A tale of two cities: An open letter to the people of Oxford…and beyond

You can listen to this blogpost as a podcast recording here…

Dear all,

I make no assumptions about you having missed me, but, nonetheless, I want to offer an apology for my prolonged silence. I haven’t posted a blog in over a month. I’ve been blogging here for a couple of years now and I’ve consistently put out around three blogs each month. I would imagine that one of the ingredients of success in blog-writing is surely consistency in output, so I’ve been remiss here. That said, there is an explanation. Over the past month, I’ve organised my own weekend ‘Unconference’ (for Transformational Learning and Culture) and I’ve participated in events in Aarhus, Denmark (which I’ll write about here) and in Vancouver, Canada (a forgettable academic conference, sadly, where I met some unforgettable people). So, I’ve been busy organising and travelling.

In this blogpost, I want to tell you about and show you some photos of the Dokk 1 building, the new ‘Library and Citizens’ Services’ building in Aarhus that hosted a 3-day event called Counterplay that I was fortunate enough to attend last month. I want, then, to contrast this architectural experience with the huge Westgate shopping centre redevelopment happening right now in Oxford. I want to invite the people of Oxford (and beyond) to think about what might happen if something like Dokk1 were being built in Oxford instead.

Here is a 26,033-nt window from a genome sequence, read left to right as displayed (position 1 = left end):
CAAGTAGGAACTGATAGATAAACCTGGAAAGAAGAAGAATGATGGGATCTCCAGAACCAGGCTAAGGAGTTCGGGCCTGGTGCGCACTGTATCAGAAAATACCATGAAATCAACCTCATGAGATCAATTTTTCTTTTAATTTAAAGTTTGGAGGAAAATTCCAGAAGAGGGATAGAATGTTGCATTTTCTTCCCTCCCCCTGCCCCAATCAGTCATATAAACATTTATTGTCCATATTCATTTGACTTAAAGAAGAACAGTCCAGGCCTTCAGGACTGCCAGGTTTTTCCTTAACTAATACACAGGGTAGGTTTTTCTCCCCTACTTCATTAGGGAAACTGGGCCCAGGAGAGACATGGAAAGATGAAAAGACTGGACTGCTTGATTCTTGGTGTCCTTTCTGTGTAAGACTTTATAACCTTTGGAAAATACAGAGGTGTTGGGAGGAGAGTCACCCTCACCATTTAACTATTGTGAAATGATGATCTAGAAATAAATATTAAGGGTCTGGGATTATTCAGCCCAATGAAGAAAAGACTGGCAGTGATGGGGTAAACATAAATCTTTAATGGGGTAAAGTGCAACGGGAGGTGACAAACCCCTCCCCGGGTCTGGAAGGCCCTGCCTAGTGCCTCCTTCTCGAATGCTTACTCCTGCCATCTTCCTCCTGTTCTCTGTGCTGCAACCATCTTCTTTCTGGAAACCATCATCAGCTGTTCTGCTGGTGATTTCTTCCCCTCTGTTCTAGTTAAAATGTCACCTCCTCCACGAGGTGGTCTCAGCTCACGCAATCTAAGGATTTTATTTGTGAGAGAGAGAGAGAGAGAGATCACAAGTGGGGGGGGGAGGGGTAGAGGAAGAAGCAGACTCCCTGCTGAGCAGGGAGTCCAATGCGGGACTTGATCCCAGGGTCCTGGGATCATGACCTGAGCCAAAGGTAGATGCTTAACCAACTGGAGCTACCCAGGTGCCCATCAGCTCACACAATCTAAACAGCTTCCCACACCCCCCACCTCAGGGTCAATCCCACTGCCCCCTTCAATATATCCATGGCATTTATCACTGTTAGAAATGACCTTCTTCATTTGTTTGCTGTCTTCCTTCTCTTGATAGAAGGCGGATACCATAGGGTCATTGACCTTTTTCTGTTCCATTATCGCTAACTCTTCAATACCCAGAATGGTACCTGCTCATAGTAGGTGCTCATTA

Dokk1 – ‘A Space for Change’

Counterplay – play when things get difficult was an event dedicated to exploring the fundamental importance of play and playfulness in human (child and adult) learning and living. Here’s how its organisers described the event:

‘CounterPlay is a tribute to and an exploration of the many ways, in which a more playful approach can help us live better lives. We focus on the excitement, intense engagement and rich experiences of people involved in all kinds of playful experiences. This sparks an investigation of how play can be transformative, change our thinking, push our boundaries and lead us places, we never imagined’

I learned a great deal at Counterplay and the experience has given me a greater confidence to use play and to help people to be playful in the classrooms and other learning spaces I inhabit. What gave me as powerful an experience as the event itself, however, was the building that hosted it. I felt an incredible energy in this building.


The building is called ‘Dokk1‘ and it opened on the dockside in Aarhus, Denmark in June last year. According to Wikipedia, it cost 2.1billion Danish Kronas (£220mill) and was funded by the Aarhus Municipality and Realdania, a ‘private association in Denmark which supports philanthropic projects in the realms of architecture and planning’.

The building is a ‘Library and Citizens’ Services’ centre in Denmark’s second largest city, Aarhus. It’s an incredible space that really does seem to meet the needs of all generations. The library is interspersed throughout the building with other areas such as reading rooms, function rooms, meeting rooms, computer gaming areas, and children’s soft-play areas. There is an incredible amount of light and feeling of space inside. This is particularly important in a place where the climate sends you inside for many months of the year.